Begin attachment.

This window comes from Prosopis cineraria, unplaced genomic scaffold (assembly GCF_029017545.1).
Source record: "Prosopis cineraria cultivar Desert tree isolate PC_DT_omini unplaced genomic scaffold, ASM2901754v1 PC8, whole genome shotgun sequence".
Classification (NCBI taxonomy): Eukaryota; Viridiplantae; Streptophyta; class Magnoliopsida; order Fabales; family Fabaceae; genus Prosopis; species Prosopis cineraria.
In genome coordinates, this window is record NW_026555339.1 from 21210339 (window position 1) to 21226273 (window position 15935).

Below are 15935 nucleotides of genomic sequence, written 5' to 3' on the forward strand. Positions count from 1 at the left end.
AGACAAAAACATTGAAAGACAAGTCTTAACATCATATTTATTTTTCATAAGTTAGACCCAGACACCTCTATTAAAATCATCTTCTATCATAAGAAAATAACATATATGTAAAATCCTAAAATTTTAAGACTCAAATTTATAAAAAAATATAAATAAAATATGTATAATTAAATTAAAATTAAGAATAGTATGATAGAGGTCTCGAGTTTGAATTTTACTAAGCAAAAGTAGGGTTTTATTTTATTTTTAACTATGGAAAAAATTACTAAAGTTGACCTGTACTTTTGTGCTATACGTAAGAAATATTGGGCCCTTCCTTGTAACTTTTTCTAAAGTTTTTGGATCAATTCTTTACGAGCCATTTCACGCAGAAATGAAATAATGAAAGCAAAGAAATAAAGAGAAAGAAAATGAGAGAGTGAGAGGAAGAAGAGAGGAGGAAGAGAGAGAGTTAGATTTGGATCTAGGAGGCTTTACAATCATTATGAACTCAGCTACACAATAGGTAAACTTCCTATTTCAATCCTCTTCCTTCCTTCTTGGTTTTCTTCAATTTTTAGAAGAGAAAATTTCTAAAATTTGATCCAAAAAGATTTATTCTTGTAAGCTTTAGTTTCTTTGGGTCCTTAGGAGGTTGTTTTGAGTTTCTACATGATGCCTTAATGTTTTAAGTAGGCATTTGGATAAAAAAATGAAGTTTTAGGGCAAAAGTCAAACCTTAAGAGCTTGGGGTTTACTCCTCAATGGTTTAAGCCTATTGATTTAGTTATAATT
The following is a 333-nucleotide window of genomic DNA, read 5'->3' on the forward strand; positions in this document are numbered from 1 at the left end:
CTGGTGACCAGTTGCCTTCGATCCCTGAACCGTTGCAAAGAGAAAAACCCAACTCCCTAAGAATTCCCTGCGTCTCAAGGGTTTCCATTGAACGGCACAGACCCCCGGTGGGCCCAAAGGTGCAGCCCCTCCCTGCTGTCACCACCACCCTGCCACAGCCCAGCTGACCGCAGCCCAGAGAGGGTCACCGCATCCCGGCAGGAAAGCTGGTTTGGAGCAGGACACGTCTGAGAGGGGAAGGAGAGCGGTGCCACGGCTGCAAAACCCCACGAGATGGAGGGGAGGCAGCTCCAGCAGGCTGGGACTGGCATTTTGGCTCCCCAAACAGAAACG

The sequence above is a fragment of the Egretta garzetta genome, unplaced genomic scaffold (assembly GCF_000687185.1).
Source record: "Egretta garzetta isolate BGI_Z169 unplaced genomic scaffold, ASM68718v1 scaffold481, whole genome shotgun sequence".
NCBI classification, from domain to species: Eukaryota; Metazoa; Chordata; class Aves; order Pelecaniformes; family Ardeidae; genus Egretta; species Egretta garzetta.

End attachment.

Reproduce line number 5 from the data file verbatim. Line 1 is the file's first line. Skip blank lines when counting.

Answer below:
Below are 15935 nucleotides of genomic sequence, written 5' to 3' on the forward strand. Positions count from 1 at the left end.